The Sudanese military rejected the allegations saying the report 'does not make sense'
Amnesty International has accused Sudan's military of killing scores of civilians, including many children, in suspected chemical weapons attacks in war-torn Darfur, the rights group said in a damming report released on Thursday.
Amnesty claims that government forces may have killed "between 200 and 250 people" by exposure to chemical weapons agents. The UK-based group said it had documented more than 30 attacks that were launched on several villages in Darfur's thickly forested and mountainous Jebel Marra region between January and September of this year as part of a military campaign against a rebel group.
The Sudanese military rejected the allegations when contacted by AFP.
"Amnesty's report is incorrect because the situation on the ground does not need intensive bombing as there is no real presence of rebels anymore," said Sudanese army spokesman Brigadier Ahmed Khalifa a-Shami.
"There is also a clear order to our troops not to target rebels if they happen to be in villages or in areas inhabited by civilians."
Shami said intense military operations in Darfur were ruled out as the government was engaged in peace talks with rebels.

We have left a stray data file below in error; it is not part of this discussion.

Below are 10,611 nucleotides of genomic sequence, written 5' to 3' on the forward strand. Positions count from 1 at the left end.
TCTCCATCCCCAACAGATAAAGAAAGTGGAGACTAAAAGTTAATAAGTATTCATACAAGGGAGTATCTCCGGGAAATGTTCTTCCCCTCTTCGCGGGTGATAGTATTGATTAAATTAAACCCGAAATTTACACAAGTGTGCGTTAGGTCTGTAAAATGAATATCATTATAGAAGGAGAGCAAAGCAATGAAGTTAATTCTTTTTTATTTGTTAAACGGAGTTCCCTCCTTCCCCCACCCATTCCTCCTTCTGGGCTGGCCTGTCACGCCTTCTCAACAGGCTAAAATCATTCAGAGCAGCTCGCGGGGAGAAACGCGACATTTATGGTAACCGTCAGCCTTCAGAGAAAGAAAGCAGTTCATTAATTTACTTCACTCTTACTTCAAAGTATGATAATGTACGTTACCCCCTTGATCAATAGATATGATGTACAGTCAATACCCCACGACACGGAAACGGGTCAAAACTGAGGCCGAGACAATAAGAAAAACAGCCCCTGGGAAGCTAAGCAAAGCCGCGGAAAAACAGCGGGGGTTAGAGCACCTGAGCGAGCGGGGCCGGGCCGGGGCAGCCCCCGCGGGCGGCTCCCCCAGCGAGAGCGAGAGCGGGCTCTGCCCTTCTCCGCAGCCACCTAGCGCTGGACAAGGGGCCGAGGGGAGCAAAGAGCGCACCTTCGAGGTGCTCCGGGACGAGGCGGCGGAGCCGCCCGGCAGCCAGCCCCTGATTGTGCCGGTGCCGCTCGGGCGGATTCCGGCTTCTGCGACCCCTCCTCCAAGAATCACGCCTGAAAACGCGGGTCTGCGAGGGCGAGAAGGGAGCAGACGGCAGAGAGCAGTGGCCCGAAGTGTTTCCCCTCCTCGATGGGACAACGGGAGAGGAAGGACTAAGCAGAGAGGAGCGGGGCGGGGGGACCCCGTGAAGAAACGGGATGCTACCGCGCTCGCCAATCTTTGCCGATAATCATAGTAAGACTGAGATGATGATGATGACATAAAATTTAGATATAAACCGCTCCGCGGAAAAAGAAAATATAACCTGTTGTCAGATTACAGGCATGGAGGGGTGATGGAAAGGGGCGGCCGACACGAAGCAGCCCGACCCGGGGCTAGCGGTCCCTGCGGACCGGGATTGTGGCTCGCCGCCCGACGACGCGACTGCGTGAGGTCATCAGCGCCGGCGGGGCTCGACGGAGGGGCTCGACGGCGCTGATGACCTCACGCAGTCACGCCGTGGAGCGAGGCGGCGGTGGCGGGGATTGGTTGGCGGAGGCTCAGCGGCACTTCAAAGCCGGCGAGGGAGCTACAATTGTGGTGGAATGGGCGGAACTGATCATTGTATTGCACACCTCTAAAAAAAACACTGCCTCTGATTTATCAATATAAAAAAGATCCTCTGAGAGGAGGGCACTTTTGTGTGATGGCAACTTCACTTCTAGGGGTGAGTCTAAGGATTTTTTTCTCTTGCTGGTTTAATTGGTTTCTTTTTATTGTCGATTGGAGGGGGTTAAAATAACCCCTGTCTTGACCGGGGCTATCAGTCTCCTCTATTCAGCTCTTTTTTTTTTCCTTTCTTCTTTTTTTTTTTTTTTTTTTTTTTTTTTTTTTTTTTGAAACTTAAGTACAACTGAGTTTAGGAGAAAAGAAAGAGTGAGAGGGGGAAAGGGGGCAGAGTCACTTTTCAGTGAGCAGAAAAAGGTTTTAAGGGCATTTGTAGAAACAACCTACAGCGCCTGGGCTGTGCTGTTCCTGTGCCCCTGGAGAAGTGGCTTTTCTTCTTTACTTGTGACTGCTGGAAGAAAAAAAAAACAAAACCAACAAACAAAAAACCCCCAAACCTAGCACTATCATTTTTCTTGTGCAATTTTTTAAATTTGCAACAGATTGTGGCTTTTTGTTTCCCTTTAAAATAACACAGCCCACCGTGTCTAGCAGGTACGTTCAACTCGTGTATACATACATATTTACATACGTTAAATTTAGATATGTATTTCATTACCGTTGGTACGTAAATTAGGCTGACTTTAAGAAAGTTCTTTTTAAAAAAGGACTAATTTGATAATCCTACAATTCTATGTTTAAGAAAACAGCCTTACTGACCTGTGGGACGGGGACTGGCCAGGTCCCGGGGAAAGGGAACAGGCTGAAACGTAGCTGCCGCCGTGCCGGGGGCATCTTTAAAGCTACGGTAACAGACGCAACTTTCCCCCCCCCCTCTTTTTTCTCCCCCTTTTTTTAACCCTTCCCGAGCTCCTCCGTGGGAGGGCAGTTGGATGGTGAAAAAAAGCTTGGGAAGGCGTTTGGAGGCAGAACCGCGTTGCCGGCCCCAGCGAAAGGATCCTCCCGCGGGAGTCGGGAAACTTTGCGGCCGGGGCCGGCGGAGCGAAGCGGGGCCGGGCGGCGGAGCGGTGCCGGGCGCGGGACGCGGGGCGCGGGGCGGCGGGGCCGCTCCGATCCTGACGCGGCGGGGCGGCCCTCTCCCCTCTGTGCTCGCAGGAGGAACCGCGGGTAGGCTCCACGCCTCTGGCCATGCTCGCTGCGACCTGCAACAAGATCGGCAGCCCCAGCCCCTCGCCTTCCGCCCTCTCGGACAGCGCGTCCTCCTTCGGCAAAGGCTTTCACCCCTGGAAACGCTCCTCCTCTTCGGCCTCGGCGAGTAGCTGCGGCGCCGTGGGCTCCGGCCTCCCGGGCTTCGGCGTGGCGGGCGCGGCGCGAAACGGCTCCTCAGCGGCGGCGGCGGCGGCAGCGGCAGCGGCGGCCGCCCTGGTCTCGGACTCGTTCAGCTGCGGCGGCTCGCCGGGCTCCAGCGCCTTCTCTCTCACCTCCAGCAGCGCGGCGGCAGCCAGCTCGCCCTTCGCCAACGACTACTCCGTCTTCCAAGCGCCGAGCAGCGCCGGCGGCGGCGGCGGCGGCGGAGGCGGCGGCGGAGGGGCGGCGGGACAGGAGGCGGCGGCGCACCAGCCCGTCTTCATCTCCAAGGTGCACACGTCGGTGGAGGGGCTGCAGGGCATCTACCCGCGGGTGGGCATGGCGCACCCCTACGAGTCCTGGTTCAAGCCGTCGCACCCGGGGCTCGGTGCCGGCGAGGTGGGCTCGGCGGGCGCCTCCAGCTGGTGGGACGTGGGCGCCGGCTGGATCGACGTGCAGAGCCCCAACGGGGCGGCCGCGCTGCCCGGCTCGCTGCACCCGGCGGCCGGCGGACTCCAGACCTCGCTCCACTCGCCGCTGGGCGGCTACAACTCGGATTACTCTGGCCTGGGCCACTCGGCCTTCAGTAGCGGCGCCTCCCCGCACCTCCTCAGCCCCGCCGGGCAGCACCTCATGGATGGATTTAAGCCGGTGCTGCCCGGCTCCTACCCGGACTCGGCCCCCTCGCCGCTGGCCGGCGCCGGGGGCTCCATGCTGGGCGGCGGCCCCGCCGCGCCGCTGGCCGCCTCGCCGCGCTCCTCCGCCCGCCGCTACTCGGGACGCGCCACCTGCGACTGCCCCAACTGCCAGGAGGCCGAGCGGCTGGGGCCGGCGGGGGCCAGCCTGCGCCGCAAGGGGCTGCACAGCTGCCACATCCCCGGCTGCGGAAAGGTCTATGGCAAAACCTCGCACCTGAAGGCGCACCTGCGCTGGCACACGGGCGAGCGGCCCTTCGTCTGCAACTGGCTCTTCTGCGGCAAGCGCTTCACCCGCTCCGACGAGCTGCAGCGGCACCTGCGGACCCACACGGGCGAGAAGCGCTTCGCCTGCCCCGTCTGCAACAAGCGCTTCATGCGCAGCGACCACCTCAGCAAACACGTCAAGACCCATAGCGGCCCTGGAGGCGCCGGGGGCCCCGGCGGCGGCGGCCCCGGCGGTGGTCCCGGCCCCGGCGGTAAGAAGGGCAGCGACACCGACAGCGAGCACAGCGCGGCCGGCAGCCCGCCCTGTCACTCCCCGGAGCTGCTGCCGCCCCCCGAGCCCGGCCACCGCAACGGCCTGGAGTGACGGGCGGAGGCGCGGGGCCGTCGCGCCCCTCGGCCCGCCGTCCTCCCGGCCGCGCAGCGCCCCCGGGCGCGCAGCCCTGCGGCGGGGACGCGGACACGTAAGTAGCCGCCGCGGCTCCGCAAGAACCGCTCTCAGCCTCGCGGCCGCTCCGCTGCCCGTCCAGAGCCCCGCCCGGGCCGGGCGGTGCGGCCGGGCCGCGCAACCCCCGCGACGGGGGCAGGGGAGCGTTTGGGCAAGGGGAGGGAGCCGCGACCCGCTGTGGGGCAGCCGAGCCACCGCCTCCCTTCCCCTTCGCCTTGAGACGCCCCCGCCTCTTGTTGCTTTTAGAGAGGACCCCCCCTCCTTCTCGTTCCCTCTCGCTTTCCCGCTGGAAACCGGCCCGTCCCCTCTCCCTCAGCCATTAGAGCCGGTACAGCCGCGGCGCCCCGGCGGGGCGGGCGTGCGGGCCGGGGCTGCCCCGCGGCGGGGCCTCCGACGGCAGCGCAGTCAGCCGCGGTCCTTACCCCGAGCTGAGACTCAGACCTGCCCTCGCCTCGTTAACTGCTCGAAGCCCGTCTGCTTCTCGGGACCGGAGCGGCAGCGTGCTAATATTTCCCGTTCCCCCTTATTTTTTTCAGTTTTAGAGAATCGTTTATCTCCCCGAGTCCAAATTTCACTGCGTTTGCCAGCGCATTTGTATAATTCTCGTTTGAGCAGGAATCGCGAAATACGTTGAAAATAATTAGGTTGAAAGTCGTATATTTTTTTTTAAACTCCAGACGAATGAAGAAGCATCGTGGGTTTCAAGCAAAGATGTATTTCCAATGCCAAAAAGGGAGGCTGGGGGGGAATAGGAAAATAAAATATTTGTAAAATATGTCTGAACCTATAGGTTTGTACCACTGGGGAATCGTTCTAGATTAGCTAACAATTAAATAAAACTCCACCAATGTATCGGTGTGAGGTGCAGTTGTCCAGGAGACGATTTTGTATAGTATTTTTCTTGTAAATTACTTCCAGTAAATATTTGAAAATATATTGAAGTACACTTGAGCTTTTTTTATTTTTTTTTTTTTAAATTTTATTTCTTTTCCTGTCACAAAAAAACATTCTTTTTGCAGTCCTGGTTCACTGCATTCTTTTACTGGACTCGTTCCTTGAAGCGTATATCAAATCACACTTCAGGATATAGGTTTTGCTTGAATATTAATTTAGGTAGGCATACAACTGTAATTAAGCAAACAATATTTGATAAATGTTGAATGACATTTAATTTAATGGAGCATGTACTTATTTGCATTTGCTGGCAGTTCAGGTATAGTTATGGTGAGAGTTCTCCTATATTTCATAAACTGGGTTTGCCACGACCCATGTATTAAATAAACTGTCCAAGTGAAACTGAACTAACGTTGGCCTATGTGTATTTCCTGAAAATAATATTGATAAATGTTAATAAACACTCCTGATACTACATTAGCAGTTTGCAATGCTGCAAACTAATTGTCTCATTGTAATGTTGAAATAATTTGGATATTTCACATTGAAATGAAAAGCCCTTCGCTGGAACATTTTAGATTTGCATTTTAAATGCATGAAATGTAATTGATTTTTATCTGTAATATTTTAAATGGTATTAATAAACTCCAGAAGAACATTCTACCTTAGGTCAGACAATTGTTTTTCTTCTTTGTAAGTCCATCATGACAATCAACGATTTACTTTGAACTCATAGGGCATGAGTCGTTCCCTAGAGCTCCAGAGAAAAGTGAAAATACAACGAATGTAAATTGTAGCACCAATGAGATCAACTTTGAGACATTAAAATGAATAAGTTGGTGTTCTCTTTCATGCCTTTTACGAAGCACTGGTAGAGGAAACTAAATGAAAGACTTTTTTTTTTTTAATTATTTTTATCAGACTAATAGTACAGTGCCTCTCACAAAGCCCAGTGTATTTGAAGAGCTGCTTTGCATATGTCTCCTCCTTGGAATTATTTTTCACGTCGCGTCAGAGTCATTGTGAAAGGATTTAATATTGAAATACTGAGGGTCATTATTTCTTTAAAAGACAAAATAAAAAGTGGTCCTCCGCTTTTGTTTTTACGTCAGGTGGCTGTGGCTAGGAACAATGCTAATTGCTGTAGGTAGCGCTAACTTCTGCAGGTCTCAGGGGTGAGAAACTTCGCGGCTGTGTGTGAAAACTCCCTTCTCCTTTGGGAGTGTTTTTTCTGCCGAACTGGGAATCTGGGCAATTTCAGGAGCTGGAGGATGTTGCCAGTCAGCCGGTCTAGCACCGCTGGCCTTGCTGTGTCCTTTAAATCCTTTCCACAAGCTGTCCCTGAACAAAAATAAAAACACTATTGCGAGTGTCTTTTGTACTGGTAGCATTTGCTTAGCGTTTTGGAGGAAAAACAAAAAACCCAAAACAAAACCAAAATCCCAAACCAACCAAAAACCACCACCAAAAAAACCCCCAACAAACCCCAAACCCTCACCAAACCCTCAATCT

"This report does not make sense as the government has a political process in place to solve the issue," Shami said.
Aerial photographs of the village of Teiney where residents reported heavy bombing earlier this year (Amnesty International)
Talks between Khartoum and rebels in August in Addis Ababa failed to reach an agreement on a ceasefire in Darfur and two other Sudanese states, Blue Nile and South Kordofan.
Amnesty's nearly 100-page report contains gruesome photographs of children suffering from apparent chemical burns, satellite images of destroyed villages and displaced people, interviews with more than 200 survivors, and analysis by chemical weapons experts.
"The evidence we have gathered is credible and portrays a regime that is intent on directing attacks against the civilian population in Darfur without any fear of international retribution," Amnesty's crisis research director Tirana Hassan said in a statement.
Darfur has been engulfed in a deadly conflict since 2003 when ethnic minority groups took up arms against President Omar al-Bashir's Arab-dominated government.
Bashir then launched a brutal counter-insurgency that has ravaged Darfur - a region of the size of France.
At least 300,000 people have been killed and 2.5 million displaced, the United Nations says.
Bashir is wanted by the International Criminal Court on war crimes and genocide charges related to Darfur, which he denies.